What?! Learning from tories? What can we learn from them, except maybe how to be… um… narrative discursivity kyriarchy legitimisation performative neoliberalism?
We can learn a lot.
Generally speaking, I favour empathy in politics. Engaging with those who think differently on their own terms is great way to cultivate empathy. And empathy is how we build actual human communities with actual people, as opposed to online communities with avatars. Online communities are great, but they’re probably not going to be much help when you need to attend a funeral in Taihape. Your tory neighbour is right next door. He’ll keep an eye on your house. He’ll feed your cats. He LOVES cats.
We don’t have to agree with tories, but we can gain a lot from understanding them. We can benefit by improving our own understanding of political complexity and developing more nuanced positions. Secondly, we can benefit from knowing their weaknesses and using them to our advantage.
Let’s get our head around the largest and most influential intellectual tradition in right-wing thought: conservatism. Like right-wing thought in general, conservatism is pretty diverse.Political thinkers disagree on whether conservatism is a disposition, a philosophy, or a combination of the two. In this blog I’ll look at the conservative disposition.
Despite the diversity, all branches of conservatism share a fundamental impulse to conserve certain established institutions. This leads to scepticism of idealism and radical change. As previously discussed, conservatism considers some forms of inequality and hierarchy to be natural, good, and/or best. Natural, in that hierarchies are a natural feature of society. Good, in that hierarchies are morally good (like because God says so). Best, in that forms of inequality are the optimal social arrangements for everyone.
Conservatism as disposition: If it ain’t broke, don’t fix it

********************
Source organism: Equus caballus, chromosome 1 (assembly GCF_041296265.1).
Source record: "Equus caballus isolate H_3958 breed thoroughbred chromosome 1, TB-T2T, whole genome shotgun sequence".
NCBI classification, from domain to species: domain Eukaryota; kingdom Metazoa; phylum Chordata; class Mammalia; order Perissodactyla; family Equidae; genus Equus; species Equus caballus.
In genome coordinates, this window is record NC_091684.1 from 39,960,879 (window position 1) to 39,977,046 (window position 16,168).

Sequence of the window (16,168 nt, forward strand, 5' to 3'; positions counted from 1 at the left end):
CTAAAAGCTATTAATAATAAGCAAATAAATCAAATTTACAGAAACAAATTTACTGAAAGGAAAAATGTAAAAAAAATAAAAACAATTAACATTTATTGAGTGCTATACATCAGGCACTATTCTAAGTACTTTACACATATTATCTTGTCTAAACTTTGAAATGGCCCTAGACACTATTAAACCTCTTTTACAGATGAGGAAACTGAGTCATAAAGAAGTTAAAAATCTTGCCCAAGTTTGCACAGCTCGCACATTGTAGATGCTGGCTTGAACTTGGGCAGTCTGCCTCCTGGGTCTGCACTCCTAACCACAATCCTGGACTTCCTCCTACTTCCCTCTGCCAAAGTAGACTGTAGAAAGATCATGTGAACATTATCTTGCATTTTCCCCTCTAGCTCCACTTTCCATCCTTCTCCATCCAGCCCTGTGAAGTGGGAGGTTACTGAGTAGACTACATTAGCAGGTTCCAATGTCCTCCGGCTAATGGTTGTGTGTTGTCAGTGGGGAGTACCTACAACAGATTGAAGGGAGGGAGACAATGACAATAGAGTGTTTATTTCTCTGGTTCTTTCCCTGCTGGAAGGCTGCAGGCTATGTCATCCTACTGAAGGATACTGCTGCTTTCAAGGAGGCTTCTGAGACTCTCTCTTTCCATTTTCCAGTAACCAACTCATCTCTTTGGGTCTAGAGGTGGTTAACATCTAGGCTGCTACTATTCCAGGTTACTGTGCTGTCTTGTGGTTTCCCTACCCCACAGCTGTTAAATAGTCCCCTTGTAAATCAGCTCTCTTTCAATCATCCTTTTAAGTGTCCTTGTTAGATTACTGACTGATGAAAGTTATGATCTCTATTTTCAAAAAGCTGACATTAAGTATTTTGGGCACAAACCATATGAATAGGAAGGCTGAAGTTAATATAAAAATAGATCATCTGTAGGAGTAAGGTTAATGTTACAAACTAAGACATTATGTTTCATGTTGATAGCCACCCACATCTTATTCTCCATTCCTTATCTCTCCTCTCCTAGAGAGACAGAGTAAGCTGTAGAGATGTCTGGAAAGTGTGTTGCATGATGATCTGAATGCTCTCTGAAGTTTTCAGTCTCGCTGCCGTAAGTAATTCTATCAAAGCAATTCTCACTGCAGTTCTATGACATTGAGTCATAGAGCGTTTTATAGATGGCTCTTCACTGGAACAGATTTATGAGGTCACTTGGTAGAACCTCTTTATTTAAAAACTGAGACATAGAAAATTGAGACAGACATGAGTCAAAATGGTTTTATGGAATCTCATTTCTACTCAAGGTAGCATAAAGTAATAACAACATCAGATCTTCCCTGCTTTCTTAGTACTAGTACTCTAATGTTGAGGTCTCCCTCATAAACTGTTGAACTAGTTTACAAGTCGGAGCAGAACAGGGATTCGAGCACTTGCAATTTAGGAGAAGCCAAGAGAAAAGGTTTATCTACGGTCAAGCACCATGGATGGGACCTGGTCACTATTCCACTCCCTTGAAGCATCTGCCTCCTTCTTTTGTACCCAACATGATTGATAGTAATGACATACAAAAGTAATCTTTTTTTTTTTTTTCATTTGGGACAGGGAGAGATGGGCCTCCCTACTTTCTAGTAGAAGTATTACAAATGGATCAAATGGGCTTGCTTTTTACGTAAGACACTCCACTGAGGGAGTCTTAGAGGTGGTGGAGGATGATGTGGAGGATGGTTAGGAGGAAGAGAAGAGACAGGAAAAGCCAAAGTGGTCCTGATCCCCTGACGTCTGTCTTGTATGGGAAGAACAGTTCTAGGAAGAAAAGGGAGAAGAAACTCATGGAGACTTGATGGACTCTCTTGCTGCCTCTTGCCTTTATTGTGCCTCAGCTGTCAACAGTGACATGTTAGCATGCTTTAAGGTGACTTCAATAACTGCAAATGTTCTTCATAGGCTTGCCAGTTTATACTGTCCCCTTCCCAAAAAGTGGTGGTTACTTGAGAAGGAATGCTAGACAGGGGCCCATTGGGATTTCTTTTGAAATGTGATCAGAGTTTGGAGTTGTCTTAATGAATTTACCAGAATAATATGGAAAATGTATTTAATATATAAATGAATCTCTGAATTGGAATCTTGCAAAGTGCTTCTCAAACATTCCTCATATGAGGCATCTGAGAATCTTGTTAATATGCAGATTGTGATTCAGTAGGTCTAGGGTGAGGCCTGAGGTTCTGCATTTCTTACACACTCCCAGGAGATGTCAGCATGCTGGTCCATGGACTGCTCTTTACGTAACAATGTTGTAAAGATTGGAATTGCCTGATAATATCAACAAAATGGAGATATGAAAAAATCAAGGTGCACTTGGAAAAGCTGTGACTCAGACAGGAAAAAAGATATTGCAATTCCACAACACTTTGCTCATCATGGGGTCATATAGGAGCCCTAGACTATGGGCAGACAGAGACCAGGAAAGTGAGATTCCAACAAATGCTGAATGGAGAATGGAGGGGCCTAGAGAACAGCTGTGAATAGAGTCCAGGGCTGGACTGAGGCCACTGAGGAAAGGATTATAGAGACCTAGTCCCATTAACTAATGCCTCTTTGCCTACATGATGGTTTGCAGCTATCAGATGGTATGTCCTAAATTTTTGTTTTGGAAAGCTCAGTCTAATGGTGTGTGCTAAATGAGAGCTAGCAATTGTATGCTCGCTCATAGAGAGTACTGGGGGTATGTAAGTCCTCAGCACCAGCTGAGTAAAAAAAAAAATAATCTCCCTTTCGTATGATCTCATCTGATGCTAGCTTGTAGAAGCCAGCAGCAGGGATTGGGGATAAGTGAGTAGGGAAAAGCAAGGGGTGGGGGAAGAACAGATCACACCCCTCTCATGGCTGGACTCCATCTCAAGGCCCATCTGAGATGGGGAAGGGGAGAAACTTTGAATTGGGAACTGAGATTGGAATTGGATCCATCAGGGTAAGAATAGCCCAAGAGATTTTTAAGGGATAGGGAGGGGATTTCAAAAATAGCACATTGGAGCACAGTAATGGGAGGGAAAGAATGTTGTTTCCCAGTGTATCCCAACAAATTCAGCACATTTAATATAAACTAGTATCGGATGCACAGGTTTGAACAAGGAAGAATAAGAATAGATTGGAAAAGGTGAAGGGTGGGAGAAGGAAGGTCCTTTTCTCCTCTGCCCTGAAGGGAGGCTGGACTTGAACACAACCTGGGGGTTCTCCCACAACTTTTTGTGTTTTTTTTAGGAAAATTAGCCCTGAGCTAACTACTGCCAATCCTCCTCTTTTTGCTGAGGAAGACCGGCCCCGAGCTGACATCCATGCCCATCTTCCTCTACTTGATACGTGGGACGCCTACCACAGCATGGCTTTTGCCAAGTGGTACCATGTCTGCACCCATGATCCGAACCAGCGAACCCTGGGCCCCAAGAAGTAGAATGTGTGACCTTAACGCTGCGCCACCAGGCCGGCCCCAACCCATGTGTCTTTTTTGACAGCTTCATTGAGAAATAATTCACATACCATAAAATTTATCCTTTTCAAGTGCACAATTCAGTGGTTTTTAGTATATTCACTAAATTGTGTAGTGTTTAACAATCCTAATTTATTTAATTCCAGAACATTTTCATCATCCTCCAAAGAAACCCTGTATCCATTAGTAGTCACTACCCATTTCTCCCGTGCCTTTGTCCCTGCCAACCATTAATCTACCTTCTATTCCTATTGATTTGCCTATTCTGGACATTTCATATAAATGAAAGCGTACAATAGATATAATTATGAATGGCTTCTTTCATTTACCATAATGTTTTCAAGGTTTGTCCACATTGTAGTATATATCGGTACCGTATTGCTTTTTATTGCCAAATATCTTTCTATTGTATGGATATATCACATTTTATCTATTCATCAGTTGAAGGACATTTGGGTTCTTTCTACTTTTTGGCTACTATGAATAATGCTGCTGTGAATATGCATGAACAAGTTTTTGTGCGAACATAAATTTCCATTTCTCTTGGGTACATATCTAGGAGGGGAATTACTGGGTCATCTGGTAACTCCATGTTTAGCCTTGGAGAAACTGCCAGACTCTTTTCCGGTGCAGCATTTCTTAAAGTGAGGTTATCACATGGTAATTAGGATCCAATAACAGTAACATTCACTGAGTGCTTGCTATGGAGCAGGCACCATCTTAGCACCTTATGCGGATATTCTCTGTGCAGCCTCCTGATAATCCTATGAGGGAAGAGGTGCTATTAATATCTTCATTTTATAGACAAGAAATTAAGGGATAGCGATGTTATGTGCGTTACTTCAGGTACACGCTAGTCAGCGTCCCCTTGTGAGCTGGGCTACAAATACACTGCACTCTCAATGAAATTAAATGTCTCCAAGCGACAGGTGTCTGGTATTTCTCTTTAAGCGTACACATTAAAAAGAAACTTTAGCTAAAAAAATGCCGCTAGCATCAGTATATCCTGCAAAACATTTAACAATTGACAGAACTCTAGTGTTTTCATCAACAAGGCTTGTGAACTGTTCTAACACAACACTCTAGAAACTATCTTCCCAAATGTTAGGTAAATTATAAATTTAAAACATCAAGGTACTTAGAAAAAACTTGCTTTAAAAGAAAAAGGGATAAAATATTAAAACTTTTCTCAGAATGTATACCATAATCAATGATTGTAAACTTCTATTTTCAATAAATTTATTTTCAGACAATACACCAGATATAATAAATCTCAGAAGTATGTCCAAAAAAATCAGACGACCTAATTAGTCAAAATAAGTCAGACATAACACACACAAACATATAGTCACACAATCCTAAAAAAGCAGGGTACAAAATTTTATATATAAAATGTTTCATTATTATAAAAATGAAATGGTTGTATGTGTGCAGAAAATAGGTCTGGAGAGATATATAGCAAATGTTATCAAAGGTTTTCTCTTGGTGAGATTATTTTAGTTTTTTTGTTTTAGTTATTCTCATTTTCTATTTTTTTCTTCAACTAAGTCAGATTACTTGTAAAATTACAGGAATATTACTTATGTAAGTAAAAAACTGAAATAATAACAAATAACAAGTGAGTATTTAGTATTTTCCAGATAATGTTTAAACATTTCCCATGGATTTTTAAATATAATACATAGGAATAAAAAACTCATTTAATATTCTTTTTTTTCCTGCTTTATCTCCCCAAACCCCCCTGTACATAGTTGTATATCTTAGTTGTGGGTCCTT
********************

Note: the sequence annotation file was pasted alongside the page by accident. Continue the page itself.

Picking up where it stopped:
We lefties tend to look at conservatism negatively, that is, an opposition to progressive change. I think we would do well to step out of our bubble and view it positively, as many conservatives do. That is, as a celebration of existing social, religious, and political institutions.
This positive view comes from an influential (in scholarly circles) speech by Michael Oakeshott called On being Conservative. Oakeshott defines conservatism as “not a creed or doctrine, but a disposition. To be conservative is to think and behave in certain manners”. Oakeshott’s conservatism “prefer[s] the familiar to the unfamiliar … the tried to the untried, … the convenient to the perfect, present laughter to utopian bliss”. That’s kinda nice, right? It’s definitely more poetic.
Dispositional conservatism considers current (or recently departed) economic and political institutions to a tried, tested, and trusted. In dispositional conservatism, the things we inherit are treasures to be preserved and passed on to the next generation. Sound familiar? The same approach is also common in the green movement. Many dispositional conservatives love the environment and oppose the damage wrought by development and pollution. I’ve written a lot about the similarities between conservatism and green thought here, here, and here. It’s not a coincidence that conservatism and conservation share the etymological root conservare, meaning ‘to keep watch and maintain’.
What we can learn from the conservative disposition.
We can learn a lot from the conservative approach and conservative concerns. The idea that we should exercise caution when changing important institutions is basically sound. We only differ with conservatives when it comes to the thresholds for change. And some of the issues that conservatism is concerned with should also matter to us.
Take ‘The Family’ for example. Until same sex marriage came along, we lefties didn’t talk about it too much. Many of us see the nuclear family model as a patriarchal, oppressive social institution. But family ties are arguably the closest we have as human beings. The family is politically, socially and emotionally important and relevant.
If the family is mostly conservative territory, it’s because we’ve ceded it to them. We have surrendered much concern for the family as a social unit due to our distaste for the nuclear family. We have thrown the family out with the bath water. Like ‘the nation’, it’s a matter of definition. If the family is defined broadly and inclusively (rather than as the nuclear family), then it should also be important to leftists. We should be deeply interested in advancing the wellbeing and recognition of all types of family, because many types of family are marginalised and stigmatised.
In the next blog I’ll go into the much less agreeable philosophical conservatism. It’s more diverse than you think.